moderate the advertising-eating effects, much of the effect probably occurred directly upon perceiving the eating behavior of people in the ads and/or activating concepts associated with consumption (e.g., Dijksterhuis & Bargh, 2001
). A motivational explanation is also quite viable (Bargh, Gollwitzer, Lee-Chai, Barndollar, & Troetschel, 2001
; Shah & Kruglanski, 2002
). Snack advertising may have primed a short-term hedonic, enjoyment goal, whereas nutrition advertising primed a long-term goal of healthy eating, leading to corresponding behaviors. In reality, the power of advertising may be its ability to prime behaviors through multiple mechanisms at the same time.
Another limitation of our findings is that we cannot pinpoint the specific advertising features that affected eating behaviors. To increase the ecological validity of the findings, we utilized actual advertising stimuli. As a result, the stimuli may have conflated the benefits promoted in the ads (i.e., snacking, fun and excitement vs. nutrition) with positive associations toward the types of foods typically promoted in ads with those messages (i.e., nutrient-poor foods vs. “healthier” options). Our findings suggest, however, that the effect of priming product benefits was more powerful than the effect of priming specific types of foods: The snack ads increased consumption of all foods, including the healthier options, and the nutrition message did not increase consumption of the healthier foods (in fact, consumption of all foods was lowest in this condition). Further research is required to confirm that priming snacking versus nutrition benefits, and not other features of the advertisements, including specific types of foods or brands, triggered the effects on consumption behaviors. In addition, the messages used to frame food consumption in advertising are also likely to create powerful effects on consumption, and these could be profitably examined in future research.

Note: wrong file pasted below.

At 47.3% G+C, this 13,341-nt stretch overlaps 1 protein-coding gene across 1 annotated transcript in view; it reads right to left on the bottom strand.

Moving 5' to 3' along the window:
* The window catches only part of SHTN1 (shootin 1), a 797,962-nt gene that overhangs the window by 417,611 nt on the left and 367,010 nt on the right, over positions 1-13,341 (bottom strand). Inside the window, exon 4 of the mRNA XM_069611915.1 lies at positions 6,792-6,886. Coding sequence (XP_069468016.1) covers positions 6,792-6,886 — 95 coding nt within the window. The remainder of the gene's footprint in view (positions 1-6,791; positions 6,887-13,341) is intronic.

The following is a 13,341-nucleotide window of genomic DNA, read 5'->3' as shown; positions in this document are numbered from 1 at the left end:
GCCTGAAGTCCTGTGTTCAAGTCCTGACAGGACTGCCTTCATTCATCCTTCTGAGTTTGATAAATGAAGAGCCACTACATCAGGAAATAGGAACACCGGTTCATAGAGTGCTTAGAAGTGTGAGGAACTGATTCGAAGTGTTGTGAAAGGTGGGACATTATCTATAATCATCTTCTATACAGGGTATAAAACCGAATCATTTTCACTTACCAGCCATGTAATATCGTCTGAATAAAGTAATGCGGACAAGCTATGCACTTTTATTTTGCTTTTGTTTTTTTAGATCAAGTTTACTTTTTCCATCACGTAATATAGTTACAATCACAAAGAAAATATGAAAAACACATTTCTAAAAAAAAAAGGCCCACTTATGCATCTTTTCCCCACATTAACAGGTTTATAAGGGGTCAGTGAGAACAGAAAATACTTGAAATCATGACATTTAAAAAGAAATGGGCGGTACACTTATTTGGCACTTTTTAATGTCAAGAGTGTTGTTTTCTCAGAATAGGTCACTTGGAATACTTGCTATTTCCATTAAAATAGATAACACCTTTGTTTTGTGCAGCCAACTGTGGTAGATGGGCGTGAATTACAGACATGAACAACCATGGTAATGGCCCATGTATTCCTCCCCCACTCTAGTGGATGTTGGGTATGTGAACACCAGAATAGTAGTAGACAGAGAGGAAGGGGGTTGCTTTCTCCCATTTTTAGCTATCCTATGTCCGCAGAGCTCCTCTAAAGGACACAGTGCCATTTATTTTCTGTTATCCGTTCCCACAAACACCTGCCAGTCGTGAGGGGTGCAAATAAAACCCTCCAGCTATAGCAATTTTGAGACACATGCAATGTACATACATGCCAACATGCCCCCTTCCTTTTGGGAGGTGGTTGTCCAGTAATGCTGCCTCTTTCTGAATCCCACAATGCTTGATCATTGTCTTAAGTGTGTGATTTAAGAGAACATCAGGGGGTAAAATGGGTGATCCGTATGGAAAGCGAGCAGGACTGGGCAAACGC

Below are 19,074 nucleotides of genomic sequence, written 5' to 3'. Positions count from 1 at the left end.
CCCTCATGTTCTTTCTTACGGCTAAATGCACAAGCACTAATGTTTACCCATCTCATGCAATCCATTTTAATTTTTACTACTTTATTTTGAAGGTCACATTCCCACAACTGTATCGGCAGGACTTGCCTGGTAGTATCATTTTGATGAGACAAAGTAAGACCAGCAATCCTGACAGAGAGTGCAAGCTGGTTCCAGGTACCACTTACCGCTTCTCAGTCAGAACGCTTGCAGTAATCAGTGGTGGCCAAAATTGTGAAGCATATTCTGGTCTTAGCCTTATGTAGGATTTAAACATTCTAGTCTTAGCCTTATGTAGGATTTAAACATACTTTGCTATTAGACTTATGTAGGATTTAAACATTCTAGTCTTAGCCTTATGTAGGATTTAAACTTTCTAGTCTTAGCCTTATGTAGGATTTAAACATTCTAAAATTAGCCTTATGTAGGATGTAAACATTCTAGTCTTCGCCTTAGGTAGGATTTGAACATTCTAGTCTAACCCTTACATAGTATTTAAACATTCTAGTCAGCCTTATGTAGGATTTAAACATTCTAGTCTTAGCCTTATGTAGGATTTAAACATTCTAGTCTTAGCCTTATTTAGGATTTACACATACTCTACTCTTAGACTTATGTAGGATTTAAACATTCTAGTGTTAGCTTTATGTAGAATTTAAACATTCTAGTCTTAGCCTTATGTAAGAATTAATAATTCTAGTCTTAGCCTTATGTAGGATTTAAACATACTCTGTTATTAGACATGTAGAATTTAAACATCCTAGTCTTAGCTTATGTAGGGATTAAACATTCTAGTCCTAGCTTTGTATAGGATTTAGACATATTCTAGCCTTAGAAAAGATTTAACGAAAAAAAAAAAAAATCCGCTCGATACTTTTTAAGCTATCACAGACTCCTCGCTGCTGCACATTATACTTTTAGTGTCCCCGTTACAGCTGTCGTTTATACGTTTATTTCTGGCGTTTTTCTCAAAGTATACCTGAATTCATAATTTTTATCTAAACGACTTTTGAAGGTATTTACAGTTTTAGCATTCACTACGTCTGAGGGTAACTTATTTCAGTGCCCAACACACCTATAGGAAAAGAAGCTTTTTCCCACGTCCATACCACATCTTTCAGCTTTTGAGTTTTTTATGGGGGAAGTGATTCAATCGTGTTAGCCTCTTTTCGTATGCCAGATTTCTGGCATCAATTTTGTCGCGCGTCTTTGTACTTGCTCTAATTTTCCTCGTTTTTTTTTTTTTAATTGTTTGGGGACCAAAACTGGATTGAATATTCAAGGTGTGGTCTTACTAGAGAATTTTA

Defending against advertising influence
Further understanding of the mechanisms that produced these priming effects is also needed to enable educators and parents to more effectively protect children (and themselves) against unhealthy food advertising influence. Wilson and Brekke (1994)